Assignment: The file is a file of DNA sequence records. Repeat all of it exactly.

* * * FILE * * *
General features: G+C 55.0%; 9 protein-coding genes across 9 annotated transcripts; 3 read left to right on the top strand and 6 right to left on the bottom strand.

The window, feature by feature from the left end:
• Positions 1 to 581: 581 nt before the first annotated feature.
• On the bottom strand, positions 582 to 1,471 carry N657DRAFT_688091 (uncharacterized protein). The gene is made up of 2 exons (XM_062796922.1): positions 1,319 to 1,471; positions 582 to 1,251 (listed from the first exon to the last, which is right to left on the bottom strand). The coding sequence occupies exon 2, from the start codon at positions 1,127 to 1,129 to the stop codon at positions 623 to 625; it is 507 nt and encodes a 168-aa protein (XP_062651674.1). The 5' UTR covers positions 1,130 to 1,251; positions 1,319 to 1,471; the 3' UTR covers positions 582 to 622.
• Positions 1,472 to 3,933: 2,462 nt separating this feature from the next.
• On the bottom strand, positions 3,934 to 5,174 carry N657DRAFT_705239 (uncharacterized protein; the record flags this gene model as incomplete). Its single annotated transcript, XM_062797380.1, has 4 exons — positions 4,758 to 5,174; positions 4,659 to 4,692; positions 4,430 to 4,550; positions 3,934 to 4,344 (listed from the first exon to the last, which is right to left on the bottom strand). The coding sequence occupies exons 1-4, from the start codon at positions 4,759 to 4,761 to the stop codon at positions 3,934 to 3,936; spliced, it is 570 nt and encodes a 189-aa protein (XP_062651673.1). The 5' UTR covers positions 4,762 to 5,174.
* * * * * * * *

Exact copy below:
General features: G+C 55.0%; 9 protein-coding genes across 9 annotated transcripts; 3 read left to right on the top strand and 6 right to left on the bottom strand.

The window, feature by feature from the left end:
• Positions 1 to 581: 581 nt before the first annotated feature.
• On the bottom strand, positions 582 to 1,471 carry N657DRAFT_688091 (uncharacterized protein). The gene is made up of 2 exons (XM_062796922.1): positions 1,319 to 1,471; positions 582 to 1,251 (listed from the first exon to the last, which is right to left on the bottom strand). The coding sequence occupies exon 2, from the start codon at positions 1,127 to 1,129 to the stop codon at positions 623 to 625; it is 507 nt and encodes a 168-aa protein (XP_062651674.1). The 5' UTR covers positions 1,130 to 1,251; positions 1,319 to 1,471; the 3' UTR covers positions 582 to 622.
• Positions 1,472 to 3,933: 2,462 nt separating this feature from the next.
• On the bottom strand, positions 3,934 to 5,174 carry N657DRAFT_705239 (uncharacterized protein; the record flags this gene model as incomplete). Its single annotated transcript, XM_062797380.1, has 4 exons — positions 4,758 to 5,174; positions 4,659 to 4,692; positions 4,430 to 4,550; positions 3,934 to 4,344 (listed from the first exon to the last, which is right to left on the bottom strand). The coding sequence occupies exons 1-4, from the start codon at positions 4,759 to 4,761 to the stop codon at positions 3,934 to 3,936; spliced, it is 570 nt and encodes a 189-aa protein (XP_062651673.1). The 5' UTR covers positions 4,762 to 5,174.